The price of cooking oil in South Africa has risen by more than 70 percent due to poor harvests of oil-producing crops such as sunflower, palm, soya and canola last year. Photo: EPA/NIC BOTHMA
The price of cooking oil in South Africa has risen by more than 70 percent due to poor harvests of oil-producing crops such as sunflower, palm, soya and canola last year. Photo: EPA/NIC BOTHMA

Cooking oil prices hit a high as SA sources from Europe

By Siphelele Dludla Time of article published Jun 27, 2021

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CONSUMERS should expect to pay even more for vegetable cooking oil as prices could remain elevated in the short term before moderating in the latter part of the year.

The price of cooking oil in South Africa has risen by more than 70 percent due to poor harvests of oil-producing crops such as sunflower, palm, soya and canola last year.

Last week, FNB senior agricultural economist Paul Makube said crop production of sunflowers in South Africa fell 12 percent, creating a shortage as demand had not declined.

Makube said South Africa did not produce enough vegetable oil to meet local demand, meaning the rest had to be sourced from Europe.

He said South Africa produced about 800 000 tonnes of sunflower seeds per annum at its highest and 700 000 tonnes at its lowest.

“This is not enough to meet our local demand. So we import,” Makube said. Every commodity has its own value chain.

“The vegetable complex has also affected grains. You can see that wheat has remained elevated a bit longer despite the fact that we have a bumper crop season.”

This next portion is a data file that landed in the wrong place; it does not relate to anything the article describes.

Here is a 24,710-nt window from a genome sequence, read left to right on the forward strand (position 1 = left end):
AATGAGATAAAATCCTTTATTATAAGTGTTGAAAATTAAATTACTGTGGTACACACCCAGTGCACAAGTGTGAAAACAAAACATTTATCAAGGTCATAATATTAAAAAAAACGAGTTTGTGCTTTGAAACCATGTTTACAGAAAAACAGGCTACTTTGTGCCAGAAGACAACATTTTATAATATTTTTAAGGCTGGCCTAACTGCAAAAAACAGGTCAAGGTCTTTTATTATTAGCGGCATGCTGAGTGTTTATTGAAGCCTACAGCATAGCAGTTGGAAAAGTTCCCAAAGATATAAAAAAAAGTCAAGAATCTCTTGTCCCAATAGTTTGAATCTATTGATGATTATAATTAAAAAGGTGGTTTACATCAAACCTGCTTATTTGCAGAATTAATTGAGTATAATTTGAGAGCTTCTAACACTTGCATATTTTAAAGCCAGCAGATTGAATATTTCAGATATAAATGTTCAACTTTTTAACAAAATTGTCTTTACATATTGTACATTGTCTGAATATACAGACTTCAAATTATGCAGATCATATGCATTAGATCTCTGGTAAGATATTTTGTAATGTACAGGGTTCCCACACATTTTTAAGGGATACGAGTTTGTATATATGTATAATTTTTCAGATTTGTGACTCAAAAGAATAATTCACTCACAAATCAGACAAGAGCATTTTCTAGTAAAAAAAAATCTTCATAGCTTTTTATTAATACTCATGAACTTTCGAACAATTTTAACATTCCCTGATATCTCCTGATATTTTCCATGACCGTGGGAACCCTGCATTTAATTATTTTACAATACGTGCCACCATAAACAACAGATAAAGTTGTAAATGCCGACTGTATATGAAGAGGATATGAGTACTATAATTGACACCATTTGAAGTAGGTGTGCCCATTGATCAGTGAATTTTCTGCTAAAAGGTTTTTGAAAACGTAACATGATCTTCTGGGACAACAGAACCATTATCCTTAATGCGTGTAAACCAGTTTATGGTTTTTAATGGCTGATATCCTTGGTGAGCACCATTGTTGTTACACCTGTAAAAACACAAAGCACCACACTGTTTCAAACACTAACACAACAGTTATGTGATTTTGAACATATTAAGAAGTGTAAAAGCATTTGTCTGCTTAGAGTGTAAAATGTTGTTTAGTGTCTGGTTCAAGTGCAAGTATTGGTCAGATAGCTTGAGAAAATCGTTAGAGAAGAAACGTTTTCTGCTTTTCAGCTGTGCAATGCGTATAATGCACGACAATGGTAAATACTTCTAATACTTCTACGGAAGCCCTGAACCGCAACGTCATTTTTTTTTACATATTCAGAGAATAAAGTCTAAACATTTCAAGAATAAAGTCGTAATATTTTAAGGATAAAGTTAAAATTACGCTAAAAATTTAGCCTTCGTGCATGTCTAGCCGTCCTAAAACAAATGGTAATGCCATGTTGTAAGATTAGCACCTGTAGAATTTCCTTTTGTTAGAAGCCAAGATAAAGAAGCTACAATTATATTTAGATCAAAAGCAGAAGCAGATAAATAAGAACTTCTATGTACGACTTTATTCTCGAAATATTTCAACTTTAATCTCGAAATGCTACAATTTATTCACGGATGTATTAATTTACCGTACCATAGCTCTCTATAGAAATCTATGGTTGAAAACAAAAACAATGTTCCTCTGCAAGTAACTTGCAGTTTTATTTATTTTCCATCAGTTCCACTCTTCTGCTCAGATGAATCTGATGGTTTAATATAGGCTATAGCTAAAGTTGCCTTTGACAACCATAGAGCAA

A 5-litre bottle of cooking oil on promotion costs almost twice what consumers paid two years ago, rising from R90 to above R150.

According to Statistics South Africa, oils and fats products hit an inflation rate of 16.7 percent in April.

This was the highest since August 2016 as cooking oil prices rose 21.6 percent over the past 12 months.

“The international prices of vegetable oil have seen a spike recently because of supply shortages and due to weather concerns, but demand has remained strong,” Makube said. “Prices are getting back to January and February 2021 levels.

“Countries like Indonesia are cutting palm oil exports to increase their competitiveness.”

Indonesia is planning to revise export tax as authorities intend to cut their crude palm oil export levy, leading to more competition to gain export market shares and probably pressuring prices.

In the US, soybean prices have declined, weighed down by a possible move to reduce biodiesel production, ongoing weather concerns and oversupply worries.

Last month, the largest canola crusher SOILL said there had been shortages in sunflower seed production in the Black Sea region, predominantly in Ukraine and Russia.

Makube, however, said there was hope that the oil prices would moderate in the second half of the year if the rand maintained the momentum below R14 to the dollar.

He said consumers could have reprieve towards October/November with the harvesting of sunflower and canola in Europe, weather permitting.

“In the short term, prices will remain elevated but will probably decline in the second half of the year,” Makube said.

“Given the recent cooling of prices, and also the rand remaining at relatively firmer levels, we might see improvement in the prices. The second half of the year should see the problem of rocketing dissipating.”

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